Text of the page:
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Upper Left: Fresh tomato juice added. Upper Right: after 1 hour cooking. Lower Left: Adding in meat and fresh herbs. Lower Right: Finished cooking.

 

The finishing touches are simple.  Taste and adjust salt and pepper if necessary.  If the tomato flavor is tangier than you want, add about 1 tablespoon of honey.  If you want to further smooth out the acidity, add in 1/2 cup of heavy cream. Voilà!  Homemade sauce.

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Just don’t forget to discard the parmesan rind before eating!

 

For the noodles, I used my pasta recipe from the post Give Pasta a Chance and ran it through the spaghetti disc.

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Fresh pasta made and cooked in under 30 minutes, easy to get ready while the sauce is bubbling away.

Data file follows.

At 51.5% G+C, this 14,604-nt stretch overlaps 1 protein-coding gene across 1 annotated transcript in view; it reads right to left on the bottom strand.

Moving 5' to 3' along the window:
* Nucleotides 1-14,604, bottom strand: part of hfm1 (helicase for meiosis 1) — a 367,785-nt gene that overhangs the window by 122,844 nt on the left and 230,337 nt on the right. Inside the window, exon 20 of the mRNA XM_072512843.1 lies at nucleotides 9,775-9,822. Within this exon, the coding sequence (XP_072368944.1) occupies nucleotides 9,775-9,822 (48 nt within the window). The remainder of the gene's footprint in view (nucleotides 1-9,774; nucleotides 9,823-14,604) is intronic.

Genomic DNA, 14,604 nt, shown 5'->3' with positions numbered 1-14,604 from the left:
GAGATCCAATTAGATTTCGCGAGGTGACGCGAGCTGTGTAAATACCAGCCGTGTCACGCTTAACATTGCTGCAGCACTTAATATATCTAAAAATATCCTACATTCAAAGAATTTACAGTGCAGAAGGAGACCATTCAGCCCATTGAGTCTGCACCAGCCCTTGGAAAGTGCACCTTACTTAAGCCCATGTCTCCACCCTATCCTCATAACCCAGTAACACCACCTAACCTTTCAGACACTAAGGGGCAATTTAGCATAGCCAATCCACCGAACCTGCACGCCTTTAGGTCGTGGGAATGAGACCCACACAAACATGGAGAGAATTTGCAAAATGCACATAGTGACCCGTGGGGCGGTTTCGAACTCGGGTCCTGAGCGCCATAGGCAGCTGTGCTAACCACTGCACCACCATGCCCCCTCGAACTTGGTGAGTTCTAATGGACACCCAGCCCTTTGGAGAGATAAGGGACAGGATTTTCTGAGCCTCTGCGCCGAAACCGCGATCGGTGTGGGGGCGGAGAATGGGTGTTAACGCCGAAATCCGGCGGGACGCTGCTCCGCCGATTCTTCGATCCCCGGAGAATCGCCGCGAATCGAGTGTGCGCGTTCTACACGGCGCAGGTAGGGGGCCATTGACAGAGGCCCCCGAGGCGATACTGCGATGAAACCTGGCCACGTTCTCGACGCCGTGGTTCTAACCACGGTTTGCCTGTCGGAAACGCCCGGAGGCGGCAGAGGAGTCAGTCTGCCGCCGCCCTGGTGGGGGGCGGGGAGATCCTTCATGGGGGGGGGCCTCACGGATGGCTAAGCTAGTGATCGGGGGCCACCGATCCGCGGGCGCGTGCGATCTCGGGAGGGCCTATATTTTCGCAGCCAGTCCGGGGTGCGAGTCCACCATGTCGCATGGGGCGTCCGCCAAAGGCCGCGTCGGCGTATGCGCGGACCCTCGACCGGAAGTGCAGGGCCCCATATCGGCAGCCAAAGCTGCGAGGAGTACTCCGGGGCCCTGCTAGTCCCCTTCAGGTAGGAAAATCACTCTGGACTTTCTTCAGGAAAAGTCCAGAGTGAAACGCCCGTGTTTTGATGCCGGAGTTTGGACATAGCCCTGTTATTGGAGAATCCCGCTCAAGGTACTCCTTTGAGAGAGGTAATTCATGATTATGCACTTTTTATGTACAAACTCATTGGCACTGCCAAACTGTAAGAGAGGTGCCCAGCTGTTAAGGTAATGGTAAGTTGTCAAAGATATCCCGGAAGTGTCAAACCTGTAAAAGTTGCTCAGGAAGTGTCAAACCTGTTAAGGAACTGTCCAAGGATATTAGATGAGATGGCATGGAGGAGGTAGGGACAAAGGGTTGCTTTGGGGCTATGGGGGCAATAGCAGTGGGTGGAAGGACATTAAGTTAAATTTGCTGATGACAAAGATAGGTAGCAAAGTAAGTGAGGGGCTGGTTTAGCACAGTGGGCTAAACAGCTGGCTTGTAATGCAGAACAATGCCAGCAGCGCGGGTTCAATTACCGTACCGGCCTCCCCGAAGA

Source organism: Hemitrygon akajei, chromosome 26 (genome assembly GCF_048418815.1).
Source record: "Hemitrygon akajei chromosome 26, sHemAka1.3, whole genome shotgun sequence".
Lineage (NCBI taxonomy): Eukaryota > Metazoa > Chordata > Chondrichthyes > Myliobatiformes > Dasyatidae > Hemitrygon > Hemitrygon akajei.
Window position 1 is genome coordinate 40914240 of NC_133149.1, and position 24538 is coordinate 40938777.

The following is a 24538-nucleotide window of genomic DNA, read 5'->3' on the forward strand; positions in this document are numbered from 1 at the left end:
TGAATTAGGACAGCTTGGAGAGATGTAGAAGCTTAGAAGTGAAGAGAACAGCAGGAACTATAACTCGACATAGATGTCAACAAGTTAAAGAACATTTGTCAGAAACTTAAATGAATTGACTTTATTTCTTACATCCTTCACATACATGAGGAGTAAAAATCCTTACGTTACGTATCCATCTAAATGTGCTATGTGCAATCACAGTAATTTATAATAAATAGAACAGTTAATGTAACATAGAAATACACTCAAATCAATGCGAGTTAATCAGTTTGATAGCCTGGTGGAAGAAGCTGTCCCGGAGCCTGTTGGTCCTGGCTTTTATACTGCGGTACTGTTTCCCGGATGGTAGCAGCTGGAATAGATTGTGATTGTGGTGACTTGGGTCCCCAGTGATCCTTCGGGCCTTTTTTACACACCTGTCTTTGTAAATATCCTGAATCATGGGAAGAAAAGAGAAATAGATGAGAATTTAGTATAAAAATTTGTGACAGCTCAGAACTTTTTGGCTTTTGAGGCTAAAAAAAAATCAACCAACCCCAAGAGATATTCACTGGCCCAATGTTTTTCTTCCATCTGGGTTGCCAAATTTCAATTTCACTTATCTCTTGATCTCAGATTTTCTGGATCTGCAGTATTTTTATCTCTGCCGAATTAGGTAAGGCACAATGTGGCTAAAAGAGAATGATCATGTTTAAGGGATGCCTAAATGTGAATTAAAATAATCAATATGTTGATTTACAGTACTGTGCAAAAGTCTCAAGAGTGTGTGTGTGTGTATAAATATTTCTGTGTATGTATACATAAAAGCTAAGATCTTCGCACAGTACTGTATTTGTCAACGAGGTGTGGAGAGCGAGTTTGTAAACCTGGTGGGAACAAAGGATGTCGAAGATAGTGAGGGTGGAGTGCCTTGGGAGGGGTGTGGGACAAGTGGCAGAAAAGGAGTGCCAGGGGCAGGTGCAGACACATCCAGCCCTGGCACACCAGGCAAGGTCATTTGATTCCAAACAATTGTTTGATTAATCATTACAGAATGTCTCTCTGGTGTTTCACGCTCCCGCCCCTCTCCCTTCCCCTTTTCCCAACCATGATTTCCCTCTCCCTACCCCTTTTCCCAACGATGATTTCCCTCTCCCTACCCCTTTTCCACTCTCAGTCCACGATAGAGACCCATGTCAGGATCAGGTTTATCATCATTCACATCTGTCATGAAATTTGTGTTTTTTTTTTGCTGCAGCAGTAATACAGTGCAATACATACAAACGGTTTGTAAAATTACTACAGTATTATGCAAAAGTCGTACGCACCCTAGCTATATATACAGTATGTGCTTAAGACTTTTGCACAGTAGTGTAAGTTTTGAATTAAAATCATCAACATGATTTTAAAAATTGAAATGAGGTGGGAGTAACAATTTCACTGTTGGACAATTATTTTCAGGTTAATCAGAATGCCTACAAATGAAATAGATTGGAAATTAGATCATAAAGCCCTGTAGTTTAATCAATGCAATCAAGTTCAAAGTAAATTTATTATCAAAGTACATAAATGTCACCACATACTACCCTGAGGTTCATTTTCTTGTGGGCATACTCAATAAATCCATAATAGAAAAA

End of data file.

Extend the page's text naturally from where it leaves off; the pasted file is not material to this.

For instructions on how to assemble the various attachments for this recipe, click HERE.  The mixer color featured in this post is Pearl Orange.

Spaghetti and Meat Sauce

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Prep Time: 45 minutes

Cook Time: 1 hour 45 minutes

 

2 pounds trimmed and cubed meat

3 tablespoons olive oil, divided

6 1/2 pounds fresh tomatoes

1 1/2 cups finely chopped onion

3/4 cup finely chopped carrots

3/4 cup finely chopped celery

4 large garlic cloves, minced

3/4 cup red wine or chicken broth

1 tablespoon dried Italian seasoning

1 1/2 teaspoons salt

1/4 teaspoon freshly ground pepper

Parmesan cheese rind, optional

1 teaspoon each finely chopped: fresh thyme, fresh oregano, fresh basil

2-3 teaspoons honey

1/2 cup heavy cream, optional

Fresh basil and parmesan cheese for garnish, if desired

 

Chill the cubed meat and metal parts of the meat grinder attachment for 30 minutes.  Once chilled, assemble the meat grinder attachment, turn the speed to the highest setting and run the meat through the grinder.

In a 6 quart Dutch oven, heat 1 tablespoon of the olive oil over medium heat.  Add the freshly ground meat and cook till no longer pink, approximately 5 minutes.  Remove meat from pan and set in fridge until ready to use again.  Remove any excess fat/liquid from Dutch oven.